There are many different types of plaster work, which all require different drying times and prep work. Other materials such as PVA, scrim tape, angle beads and so on may need to be used.

Again, it’s all about setting out and the prep work. You can’t just plaster onto a wall — what is the surface and does it need ‘scratching’ to prep it? Is it just one surface or are there different surfaces that have different drying times? Do you know how to set beading round a window and do you need render beads or skim coat beads?

If you don’t mind getting covered in plaster, you can give it a go. Getting the plaster off the hawk without it going all over the floor is the starting point! Again, the worst case is that if you get it wrong, it needs to come off and be done again. But while you might aid in getting the walls ready for plaster, remember that achieving a good finish takes years to master.

  • Should You DIY? Give it a go, but call a professional if you want a perfect finish.

Painting & Decorating

Without a doubt, this is a trade that a lot of people like to try. However, this is not as easy as people think. Again, it’s all down to the prep work — filling, rubbing down, caulking, masking off and so on. That said, there isn’t much to go wrong compared to other trades.

When you start, it doesn’t take long to see how professional decorators can achieve such a high standard; their cutting in and rollering off takes years of practice. By all means, try your hand at it. Just remember, it’s all in the prep.

  • Should You DIY? Give it a go, but, again, call a professional if you want a perfect finish.

Roofing

You can save money here by bumping the tiles/felt/batten and other materials up for the roofer. Depending on whether it is a flat or pitched roof, there are usually a fair number of materials to go up.

Large pitched roofs need a lot of tiles and it can take considerable manpower to get them up the scaffolding. Don’t try and take too many, as this can affect your balance, but this is definitely an area you can help with. Ask the roofer where they want the tiles and how many in each pile.

  • Should You DIY? Help with the prep, but leave the task to the professionals.

Landscaping

This is another area you can help with, as there is a lot of hard work here, including digging out, and bringing patio slabs, bricks, sand, cement, timber and other materials round from the front of the house to the rear. This takes many hours so you can save money if you’re not afraid of hard work.

  • Should You DIY? Only if you are physically able.

Tiling

This is a skill that most people feel they can do. Not much can go wrong usually, apart from taking a few misplaced tiles off the wall/floor. Whether you are tiling a new room or an old one will make a massive difference to how you tackle the task. New rooms should be level, square with little prep work required. Older rooms can take a lot of levelling and putting right.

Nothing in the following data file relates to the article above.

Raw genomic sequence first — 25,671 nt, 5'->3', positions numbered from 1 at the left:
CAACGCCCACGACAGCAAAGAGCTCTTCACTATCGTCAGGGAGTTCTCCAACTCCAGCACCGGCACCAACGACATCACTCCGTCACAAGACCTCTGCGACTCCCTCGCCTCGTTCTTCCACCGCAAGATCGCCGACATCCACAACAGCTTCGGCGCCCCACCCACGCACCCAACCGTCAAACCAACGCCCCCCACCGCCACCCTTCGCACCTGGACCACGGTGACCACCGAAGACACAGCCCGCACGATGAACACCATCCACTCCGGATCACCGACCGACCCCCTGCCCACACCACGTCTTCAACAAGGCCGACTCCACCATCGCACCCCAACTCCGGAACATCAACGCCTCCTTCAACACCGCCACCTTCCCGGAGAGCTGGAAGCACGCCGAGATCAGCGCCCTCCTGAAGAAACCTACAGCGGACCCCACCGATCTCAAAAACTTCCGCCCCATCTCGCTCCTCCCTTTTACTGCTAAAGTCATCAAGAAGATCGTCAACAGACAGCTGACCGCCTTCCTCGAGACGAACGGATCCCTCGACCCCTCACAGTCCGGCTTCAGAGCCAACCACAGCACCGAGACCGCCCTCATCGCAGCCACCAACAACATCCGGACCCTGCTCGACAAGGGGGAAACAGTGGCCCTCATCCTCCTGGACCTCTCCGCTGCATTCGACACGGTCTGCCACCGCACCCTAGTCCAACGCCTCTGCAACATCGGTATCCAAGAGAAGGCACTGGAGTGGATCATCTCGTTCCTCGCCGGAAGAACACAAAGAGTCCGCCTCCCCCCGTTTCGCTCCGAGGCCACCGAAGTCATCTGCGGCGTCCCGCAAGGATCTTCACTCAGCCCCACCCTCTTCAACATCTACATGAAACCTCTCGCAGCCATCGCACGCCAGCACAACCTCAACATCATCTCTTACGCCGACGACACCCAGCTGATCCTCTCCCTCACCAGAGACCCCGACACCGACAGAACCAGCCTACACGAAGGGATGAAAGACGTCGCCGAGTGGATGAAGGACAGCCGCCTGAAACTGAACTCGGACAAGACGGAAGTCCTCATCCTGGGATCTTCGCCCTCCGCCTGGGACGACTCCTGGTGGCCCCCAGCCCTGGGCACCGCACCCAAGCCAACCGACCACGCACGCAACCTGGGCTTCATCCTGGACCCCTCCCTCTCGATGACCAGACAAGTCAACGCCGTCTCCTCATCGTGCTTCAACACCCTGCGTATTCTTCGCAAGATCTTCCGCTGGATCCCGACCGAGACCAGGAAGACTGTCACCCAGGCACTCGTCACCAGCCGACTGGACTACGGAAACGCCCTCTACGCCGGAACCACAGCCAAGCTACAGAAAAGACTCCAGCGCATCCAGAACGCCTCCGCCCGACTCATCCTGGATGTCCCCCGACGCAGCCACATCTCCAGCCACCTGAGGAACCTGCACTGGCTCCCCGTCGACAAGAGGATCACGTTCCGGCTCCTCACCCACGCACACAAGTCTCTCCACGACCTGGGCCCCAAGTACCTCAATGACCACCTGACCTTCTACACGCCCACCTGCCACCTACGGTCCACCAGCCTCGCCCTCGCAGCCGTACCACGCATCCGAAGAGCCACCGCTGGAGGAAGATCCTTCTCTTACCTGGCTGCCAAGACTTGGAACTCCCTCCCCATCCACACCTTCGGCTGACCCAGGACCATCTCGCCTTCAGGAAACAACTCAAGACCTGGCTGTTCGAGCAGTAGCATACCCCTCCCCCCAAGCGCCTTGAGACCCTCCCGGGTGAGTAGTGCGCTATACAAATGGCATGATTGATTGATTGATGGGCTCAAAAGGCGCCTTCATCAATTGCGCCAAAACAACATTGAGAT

A good place to start is a small area like a splashback in a bathroom or kitchen. Grout lines are key as these need to remain the same (use spacers for this task). You need to decide what size grout lines you want with the tiles you have chosen. There are many different types of tile adhesive these days, depending on your tile and surface. The right tools always make a difference, too. Start somewhere small and see how you get on.

  • Should You DIY? Give it a go!

Other DIY-Friendly Tasks

There are other tasks which you can do yourself, which aren’t necessarily down to a specific trade:

  • Ripping out old kitchens and bathrooms can be done as long as you are careful with the plumbing and electrics. Ensure that they are free of asbestos before you start.
  • Taking old ceilings down can be done easily enough
  • Another area is cutting insulation (PIR boards, for instance) to fit into the gaps between timbers in studwork (walls, roofs and so on)
  • All areas of insulating can be tried if you are using PIR boards, quilts or rolls. PPE is essential here
  • You could cut and fit plasterboard. Once you have got the hang of this, you could also try tacking the ceiling
  • Scraping off tile adhesive, old paint, removing skirting boards and architraves all can be done with little fuss
  • Taking deliveries and off-loading on site can help
  • Keeping the site tidy doesn’t sound like much but is essential. Everyone knows where everything is, there are no trip hazards, and there are nice clear areas for trades to work

Communication is Key

If you do hope to take on some work, be open with your builder from the start and ask where you can help. He will need to schedule this into the works. No builder likes someone looking over their shoulder all the time but explain that you are keen to learn and ask if you can watch for a while.

Be realistic about what you can do and can’t do. Nevertheless, there are many areas you can try yourself. This isn’t just rewarding but also will save you money on your build.